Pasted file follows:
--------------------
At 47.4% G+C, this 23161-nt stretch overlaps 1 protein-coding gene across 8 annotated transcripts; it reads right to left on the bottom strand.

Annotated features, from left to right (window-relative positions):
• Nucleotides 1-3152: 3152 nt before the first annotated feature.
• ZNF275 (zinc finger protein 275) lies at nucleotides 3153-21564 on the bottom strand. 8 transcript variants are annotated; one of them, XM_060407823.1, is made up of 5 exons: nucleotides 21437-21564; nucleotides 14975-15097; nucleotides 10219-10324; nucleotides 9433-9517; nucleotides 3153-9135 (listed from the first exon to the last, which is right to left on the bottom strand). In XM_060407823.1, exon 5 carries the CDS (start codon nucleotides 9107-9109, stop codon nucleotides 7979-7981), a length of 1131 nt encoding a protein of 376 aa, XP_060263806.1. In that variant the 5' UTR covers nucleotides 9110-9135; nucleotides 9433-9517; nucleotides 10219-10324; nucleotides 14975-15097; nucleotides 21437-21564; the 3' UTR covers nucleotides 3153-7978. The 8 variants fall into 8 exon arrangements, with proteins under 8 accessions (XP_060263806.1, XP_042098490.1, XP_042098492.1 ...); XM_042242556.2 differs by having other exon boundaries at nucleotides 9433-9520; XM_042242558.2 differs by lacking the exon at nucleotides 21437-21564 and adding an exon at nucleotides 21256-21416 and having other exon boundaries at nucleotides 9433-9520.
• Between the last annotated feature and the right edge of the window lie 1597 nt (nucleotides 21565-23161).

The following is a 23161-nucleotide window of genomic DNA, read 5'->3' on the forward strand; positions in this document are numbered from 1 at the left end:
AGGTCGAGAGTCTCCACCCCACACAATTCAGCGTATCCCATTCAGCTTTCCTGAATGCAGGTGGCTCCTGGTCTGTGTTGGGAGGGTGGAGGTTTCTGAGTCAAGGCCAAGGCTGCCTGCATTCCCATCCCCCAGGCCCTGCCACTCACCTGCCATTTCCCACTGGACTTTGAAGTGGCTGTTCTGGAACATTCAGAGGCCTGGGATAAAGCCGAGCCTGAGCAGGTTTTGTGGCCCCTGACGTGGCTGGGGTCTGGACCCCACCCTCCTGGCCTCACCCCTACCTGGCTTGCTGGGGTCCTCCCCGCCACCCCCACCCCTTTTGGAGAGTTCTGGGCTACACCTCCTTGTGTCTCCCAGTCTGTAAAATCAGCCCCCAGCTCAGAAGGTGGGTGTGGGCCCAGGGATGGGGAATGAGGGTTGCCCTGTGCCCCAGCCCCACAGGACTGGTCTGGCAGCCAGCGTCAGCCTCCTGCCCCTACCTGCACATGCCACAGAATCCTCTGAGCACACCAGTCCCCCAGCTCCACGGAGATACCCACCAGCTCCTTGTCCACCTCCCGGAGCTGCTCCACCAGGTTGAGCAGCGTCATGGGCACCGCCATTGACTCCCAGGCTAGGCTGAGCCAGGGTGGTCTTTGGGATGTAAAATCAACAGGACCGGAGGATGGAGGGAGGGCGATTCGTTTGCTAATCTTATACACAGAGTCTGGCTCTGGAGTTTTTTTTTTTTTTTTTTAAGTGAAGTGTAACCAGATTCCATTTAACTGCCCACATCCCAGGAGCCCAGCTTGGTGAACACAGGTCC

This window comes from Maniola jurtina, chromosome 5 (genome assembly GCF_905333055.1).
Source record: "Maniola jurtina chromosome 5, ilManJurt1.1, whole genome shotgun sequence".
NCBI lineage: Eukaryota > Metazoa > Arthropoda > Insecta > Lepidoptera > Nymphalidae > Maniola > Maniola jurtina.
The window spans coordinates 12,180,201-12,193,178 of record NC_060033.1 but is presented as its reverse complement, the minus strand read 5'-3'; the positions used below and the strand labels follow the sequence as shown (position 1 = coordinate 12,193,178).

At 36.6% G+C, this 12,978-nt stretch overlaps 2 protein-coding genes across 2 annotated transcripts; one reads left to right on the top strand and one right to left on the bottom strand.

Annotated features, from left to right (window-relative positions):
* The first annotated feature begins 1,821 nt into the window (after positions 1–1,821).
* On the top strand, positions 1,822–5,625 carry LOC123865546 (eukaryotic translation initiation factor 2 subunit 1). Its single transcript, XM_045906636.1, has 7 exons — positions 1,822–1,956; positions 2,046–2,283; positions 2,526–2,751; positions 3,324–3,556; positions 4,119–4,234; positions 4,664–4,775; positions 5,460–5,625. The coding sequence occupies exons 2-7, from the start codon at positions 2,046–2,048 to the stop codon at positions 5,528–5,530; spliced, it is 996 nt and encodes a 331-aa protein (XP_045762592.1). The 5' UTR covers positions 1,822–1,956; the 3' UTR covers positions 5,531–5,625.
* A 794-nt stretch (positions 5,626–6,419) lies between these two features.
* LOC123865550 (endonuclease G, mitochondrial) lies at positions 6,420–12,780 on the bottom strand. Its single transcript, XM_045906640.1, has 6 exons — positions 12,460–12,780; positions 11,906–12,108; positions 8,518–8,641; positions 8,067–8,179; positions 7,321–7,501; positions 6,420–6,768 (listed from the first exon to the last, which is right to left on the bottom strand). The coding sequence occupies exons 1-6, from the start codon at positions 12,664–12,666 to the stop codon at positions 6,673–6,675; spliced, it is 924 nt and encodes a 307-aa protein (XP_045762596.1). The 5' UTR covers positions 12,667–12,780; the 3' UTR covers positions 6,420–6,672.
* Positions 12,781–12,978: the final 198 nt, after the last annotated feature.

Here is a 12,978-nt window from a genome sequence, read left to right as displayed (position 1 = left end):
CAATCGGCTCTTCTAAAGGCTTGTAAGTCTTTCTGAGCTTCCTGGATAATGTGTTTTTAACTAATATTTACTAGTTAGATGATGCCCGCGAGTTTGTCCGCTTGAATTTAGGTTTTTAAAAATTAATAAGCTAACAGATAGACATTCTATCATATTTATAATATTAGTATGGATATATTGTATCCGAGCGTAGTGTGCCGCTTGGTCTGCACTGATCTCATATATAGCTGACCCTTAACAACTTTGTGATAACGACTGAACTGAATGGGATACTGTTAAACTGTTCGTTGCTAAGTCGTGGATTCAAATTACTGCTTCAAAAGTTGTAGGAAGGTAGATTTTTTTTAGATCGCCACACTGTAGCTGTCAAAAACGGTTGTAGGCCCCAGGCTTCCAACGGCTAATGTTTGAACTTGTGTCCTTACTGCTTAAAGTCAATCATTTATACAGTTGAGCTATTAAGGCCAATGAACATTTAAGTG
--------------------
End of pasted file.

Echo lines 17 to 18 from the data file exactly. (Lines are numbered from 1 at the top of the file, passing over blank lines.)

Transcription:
* LOC123865550 (endonuclease G, mitochondrial) lies at positions 6,420–12,780 on the bottom strand. Its single transcript, XM_045906640.1, has 6 exons — positions 12,460–12,780; positions 11,906–12,108; positions 8,518–8,641; positions 8,067–8,179; positions 7,321–7,501; positions 6,420–6,768 (listed from the first exon to the last, which is right to left on the bottom strand). The coding sequence occupies exons 1-6, from the start codon at positions 12,664–12,666 to the stop codon at positions 6,673–6,675; spliced, it is 924 nt and encodes a 307-aa protein (XP_045762596.1). The 5' UTR covers positions 12,667–12,780; the 3' UTR covers positions 6,420–6,672.
* Positions 12,781–12,978: the final 198 nt, after the last annotated feature.